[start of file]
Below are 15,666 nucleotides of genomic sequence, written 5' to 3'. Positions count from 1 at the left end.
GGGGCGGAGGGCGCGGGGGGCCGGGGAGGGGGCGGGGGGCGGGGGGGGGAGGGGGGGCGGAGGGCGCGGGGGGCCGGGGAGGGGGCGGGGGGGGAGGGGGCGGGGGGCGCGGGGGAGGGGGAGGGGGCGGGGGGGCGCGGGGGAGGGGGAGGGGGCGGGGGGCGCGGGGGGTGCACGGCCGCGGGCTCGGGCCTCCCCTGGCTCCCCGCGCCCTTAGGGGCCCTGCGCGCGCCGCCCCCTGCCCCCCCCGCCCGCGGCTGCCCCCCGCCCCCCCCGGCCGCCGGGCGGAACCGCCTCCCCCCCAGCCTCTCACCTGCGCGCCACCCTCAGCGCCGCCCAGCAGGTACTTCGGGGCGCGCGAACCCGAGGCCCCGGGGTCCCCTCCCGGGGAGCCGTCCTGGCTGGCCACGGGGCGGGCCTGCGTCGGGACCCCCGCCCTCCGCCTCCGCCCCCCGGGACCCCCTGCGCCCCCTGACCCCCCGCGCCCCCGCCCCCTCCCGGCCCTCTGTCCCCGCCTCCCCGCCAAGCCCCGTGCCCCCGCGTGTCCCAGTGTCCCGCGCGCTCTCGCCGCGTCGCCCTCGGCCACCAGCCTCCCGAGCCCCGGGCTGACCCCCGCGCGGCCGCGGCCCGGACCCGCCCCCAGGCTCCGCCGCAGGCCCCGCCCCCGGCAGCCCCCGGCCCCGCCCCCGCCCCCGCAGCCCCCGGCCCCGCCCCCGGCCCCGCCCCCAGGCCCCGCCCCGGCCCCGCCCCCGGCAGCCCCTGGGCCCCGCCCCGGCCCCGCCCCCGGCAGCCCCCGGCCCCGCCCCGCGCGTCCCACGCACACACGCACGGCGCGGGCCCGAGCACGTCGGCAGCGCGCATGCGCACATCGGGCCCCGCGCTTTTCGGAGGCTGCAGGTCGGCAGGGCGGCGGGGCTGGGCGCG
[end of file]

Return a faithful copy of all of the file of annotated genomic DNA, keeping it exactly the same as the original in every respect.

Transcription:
Below are 15,666 nucleotides of genomic sequence, written 5' to 3'. Positions count from 1 at the left end.
GGGGCGGAGGGCGCGGGGGGCCGGGGAGGGGGCGGGGGGCGGGGGGGGGAGGGGGGGCGGAGGGCGCGGGGGGCCGGGGAGGGGGCGGGGGGGGAGGGGGCGGGGGGCGCGGGGGAGGGGGAGGGGGCGGGGGGGCGCGGGGGAGGGGGAGGGGGCGGGGGGCGCGGGGGGTGCACGGCCGCGGGCTCGGGCCTCCCCTGGCTCCCCGCGCCCTTAGGGGCCCTGCGCGCGCCGCCCCCTGCCCCCCCCGCCCGCGGCTGCCCCCCGCCCCCCCCGGCCGCCGGGCGGAACCGCCTCCCCCCCAGCCTCTCACCTGCGCGCCACCCTCAGCGCCGCCCAGCAGGTACTTCGGGGCGCGCGAACCCGAGGCCCCGGGGTCCCCTCCCGGGGAGCCGTCCTGGCTGGCCACGGGGCGGGCCTGCGTCGGGACCCCCGCCCTCCGCCTCCGCCCCCCGGGACCCCCTGCGCCCCCTGACCCCCCGCGCCCCCGCCCCCTCCCGGCCCTCTGTCCCCGCCTCCCCGCCAAGCCCCGTGCCCCCGCGTGTCCCAGTGTCCCGCGCGCTCTCGCCGCGTCGCCCTCGGCCACCAGCCTCCCGAGCCCCGGGCTGACCCCCGCGCGGCCGCGGCCCGGACCCGCCCCCAGGCTCCGCCGCAGGCCCCGCCCCCGGCAGCCCCCGGCCCCGCCCCCGCCCCCGCAGCCCCCGGCCCCGCCCCCGGCCCCGCCCCCAGGCCCCGCCCCGGCCCCGCCCCCGGCAGCCCCTGGGCCCCGCCCCGGCCCCGCCCCCGGCAGCCCCCGGCCCCGCCCCGCGCGTCCCACGCACACACGCACGGCGCGGGCCCGAGCACGTCGGCAGCGCGCATGCGCACATCGGGCCCCGCGCTTTTCGGAGGCTGCAGGTCGGCAGGGCGGCGGGGCTGGGCGCG